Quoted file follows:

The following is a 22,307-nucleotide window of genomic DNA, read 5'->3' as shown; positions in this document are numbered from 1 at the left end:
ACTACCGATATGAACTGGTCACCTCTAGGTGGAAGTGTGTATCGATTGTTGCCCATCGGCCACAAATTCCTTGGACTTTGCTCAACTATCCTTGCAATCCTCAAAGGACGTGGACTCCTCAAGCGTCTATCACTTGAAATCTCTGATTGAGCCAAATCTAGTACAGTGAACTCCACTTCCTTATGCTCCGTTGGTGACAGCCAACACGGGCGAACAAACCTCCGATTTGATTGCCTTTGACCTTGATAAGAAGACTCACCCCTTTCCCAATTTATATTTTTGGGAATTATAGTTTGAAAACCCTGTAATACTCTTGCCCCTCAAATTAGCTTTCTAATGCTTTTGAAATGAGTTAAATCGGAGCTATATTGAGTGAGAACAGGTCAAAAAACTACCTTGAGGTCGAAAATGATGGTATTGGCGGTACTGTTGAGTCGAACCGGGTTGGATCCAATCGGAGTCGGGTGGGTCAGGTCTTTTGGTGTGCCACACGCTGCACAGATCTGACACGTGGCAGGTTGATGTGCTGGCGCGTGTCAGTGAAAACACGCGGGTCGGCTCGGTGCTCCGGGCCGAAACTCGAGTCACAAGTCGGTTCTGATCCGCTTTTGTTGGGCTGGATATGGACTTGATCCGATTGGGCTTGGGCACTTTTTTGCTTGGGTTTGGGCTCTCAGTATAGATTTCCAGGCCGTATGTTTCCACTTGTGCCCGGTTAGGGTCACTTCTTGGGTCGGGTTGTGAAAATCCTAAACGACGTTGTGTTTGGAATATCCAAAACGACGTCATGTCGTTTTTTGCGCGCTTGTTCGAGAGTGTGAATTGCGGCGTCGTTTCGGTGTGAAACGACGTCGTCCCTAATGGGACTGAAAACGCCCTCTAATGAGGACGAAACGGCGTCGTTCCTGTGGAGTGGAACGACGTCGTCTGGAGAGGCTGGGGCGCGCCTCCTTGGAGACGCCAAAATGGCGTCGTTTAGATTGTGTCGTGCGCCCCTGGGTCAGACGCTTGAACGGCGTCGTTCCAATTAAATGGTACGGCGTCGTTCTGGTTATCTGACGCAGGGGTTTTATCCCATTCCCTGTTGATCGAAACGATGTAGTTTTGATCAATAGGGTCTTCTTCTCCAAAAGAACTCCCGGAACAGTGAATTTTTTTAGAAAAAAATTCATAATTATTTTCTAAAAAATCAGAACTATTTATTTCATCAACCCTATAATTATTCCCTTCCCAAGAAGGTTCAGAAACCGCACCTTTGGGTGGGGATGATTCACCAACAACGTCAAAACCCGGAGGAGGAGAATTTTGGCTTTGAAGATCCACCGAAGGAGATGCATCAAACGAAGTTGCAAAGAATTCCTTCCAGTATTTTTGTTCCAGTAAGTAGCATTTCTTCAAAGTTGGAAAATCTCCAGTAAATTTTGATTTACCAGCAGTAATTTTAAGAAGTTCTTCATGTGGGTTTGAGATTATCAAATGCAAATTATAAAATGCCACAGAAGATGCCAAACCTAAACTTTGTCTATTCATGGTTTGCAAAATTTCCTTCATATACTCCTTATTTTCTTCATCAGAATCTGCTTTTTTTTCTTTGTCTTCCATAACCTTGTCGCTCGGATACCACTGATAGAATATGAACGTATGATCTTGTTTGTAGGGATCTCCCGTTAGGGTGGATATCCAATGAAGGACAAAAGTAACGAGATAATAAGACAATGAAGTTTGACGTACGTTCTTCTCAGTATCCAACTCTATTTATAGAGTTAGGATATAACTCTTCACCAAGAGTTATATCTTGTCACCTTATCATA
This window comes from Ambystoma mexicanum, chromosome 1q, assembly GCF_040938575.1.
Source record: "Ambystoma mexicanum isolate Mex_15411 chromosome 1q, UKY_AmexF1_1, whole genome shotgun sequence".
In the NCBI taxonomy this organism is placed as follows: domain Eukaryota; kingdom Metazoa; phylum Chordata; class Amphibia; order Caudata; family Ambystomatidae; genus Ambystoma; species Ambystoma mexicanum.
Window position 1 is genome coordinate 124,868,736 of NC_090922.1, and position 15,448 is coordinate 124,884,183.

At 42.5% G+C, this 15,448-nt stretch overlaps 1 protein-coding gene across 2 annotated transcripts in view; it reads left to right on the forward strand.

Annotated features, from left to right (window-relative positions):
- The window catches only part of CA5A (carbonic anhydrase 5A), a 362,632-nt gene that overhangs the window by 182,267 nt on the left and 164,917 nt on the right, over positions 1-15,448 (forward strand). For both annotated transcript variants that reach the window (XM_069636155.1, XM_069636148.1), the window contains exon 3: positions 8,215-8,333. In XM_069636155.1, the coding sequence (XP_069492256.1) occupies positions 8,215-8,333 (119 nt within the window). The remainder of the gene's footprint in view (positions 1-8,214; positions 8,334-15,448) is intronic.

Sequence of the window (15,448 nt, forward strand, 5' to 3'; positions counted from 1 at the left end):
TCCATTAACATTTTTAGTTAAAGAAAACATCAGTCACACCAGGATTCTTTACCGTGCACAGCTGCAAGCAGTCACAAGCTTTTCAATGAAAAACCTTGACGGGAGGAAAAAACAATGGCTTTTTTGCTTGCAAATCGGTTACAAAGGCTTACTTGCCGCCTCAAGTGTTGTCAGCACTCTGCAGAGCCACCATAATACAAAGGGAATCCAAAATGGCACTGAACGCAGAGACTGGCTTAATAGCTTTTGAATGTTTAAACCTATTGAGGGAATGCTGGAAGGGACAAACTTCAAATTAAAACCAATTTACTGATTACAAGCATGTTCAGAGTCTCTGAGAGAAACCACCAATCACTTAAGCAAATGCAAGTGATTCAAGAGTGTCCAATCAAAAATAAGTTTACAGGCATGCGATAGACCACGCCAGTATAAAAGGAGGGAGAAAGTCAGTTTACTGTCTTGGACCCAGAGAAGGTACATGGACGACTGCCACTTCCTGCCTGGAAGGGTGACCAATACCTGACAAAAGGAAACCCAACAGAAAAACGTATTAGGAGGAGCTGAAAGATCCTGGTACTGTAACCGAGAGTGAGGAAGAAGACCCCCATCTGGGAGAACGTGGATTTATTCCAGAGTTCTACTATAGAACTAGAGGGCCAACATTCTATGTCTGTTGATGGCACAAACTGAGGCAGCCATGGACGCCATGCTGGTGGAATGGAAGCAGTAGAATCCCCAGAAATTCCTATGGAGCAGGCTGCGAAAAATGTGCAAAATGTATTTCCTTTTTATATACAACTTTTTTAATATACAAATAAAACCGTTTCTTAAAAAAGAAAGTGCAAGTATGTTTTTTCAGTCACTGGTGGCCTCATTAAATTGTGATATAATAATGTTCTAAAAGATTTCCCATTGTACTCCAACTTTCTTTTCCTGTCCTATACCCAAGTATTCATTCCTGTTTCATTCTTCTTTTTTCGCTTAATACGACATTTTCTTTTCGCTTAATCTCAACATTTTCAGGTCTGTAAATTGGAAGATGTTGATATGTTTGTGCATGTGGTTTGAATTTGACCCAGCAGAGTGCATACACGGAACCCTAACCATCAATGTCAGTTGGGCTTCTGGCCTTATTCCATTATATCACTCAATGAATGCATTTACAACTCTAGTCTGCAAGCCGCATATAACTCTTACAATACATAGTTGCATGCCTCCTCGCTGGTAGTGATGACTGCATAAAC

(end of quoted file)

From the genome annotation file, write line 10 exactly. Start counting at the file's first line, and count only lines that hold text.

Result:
Sequence of the window (15,448 nt, forward strand, 5' to 3'; positions counted from 1 at the left end):